29 Dec, 2009 @ 15:00
1 min read

No more Lorca hunts

NO new investigations will be carried out to search for poet Federico Garcia Lorca’s final burial spot.

This is despite it emerging that another key report, by an important local body, was inexplicably ruled out by the Junta.

The dossier by the Granada Association for Historical Memory pointed at another burial spot 400 metres away from the site, where investigators found no remains this month.

The new report claimed his body was buried in an area known as Caracolar

Investigators had found little more than a “giant rock” at the supposed burial site in Alfacar, near Granada city.

But now it has emerged that the new report claimed his body was buried in an area known as Caracolar.

The association’s former president, the historian Francisco González Arroyo, claims that the Junta de Andalucía ruled out the report.

Lorca is widely believed to have been murdered, aged 38, by members of the Black Squadron who targeted him for his Left-wing views, Republican sympathies and homosexuality.

He and three others, including a one-legged school teacher and two local bullfighters, were said to be shot at dawn and buried in the same unmarked grave on the edge of an olive grove.

The failure to locate his remains comes as a disappointment to Irish historian, Ian Gibson, who wrote a biography of Lorca, and pinpointed the location of the grave after interviews with the man who claimed to have buried him.

“They may not have found him yet but I’m still convinced that his remains are there,” Mr Gibson said. “It may be that search has to be widened a little bit but I have no doubt Lorca will be found in that area.”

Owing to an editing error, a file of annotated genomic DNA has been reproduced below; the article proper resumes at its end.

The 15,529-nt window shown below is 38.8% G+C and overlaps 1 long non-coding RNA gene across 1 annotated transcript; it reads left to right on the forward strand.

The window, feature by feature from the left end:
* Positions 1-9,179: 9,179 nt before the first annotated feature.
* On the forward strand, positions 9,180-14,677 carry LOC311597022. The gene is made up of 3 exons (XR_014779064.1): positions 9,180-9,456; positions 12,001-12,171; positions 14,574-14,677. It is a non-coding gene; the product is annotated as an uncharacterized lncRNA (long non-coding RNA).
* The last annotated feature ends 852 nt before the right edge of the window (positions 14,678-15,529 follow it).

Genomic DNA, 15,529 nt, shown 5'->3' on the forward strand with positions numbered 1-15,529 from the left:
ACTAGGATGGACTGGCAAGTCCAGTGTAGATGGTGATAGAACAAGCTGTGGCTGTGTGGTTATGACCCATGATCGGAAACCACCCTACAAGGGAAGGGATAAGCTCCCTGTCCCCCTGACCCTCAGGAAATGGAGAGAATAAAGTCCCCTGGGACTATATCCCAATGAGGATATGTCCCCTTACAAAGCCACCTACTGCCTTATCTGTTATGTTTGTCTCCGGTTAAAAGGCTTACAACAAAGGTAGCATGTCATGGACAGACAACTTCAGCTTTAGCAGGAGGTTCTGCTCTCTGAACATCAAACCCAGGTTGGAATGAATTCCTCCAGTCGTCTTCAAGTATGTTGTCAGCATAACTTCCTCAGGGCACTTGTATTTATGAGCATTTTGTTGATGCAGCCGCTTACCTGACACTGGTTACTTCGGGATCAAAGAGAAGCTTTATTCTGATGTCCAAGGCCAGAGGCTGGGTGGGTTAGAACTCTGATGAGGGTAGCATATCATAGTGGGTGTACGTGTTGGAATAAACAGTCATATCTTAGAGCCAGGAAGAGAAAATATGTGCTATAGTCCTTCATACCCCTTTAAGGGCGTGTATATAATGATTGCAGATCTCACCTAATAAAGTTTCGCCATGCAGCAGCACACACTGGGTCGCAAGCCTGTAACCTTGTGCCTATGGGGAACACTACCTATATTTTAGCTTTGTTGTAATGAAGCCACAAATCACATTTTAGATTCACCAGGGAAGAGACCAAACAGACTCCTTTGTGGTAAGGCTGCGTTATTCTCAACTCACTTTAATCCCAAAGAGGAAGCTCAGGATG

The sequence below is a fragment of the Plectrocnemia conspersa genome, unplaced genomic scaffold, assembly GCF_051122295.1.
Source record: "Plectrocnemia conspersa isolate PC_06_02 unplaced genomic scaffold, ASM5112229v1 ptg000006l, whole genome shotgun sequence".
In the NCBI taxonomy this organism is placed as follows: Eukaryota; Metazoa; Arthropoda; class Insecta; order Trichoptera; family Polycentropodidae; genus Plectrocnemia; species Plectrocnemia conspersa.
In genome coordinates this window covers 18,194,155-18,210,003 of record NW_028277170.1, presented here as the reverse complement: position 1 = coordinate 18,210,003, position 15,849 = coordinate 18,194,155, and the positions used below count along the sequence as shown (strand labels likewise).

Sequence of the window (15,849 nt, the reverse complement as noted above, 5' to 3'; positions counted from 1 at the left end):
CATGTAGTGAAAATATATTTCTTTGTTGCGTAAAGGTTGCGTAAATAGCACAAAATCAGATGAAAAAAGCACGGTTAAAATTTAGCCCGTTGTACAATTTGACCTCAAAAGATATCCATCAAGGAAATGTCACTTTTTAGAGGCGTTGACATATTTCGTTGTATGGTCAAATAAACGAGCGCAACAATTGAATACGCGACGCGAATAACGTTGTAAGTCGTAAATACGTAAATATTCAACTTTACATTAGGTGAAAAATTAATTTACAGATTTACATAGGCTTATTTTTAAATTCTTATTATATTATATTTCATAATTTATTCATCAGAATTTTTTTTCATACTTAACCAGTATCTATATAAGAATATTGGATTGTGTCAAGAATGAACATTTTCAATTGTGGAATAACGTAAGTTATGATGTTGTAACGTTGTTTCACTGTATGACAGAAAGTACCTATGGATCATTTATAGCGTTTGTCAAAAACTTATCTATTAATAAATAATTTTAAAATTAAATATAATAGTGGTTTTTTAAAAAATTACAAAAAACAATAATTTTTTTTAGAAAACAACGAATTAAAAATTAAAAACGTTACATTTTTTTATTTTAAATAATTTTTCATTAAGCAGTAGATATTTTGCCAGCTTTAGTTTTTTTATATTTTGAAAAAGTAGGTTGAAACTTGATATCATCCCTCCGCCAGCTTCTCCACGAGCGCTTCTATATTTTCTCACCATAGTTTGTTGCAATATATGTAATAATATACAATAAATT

One new theory proposes that Franco ordered the relocation of Lorca’s body after his execution provoked international condemnation.

A new book claims that Franco ordered the emptying of the mass grave in the weeks following the murder and that Lorca’s remains to be buried quietly elsewhere.

Historians believe some 130,000 people were killed by fascist death squads during the three year conflict and ensuing dictatorship that ended with the death of Franco in 1975.

Jon Clarke (Publisher & Editor)

Jon Clarke is a Londoner who worked at the Daily Mail and Mail on Sunday as an investigative journalist before moving permanently to Spain in 2003 where he helped set up the Olive Press. He is the author of three books; Costa Killer, Dining Secrets of Andalucia and My Search for Madeleine.

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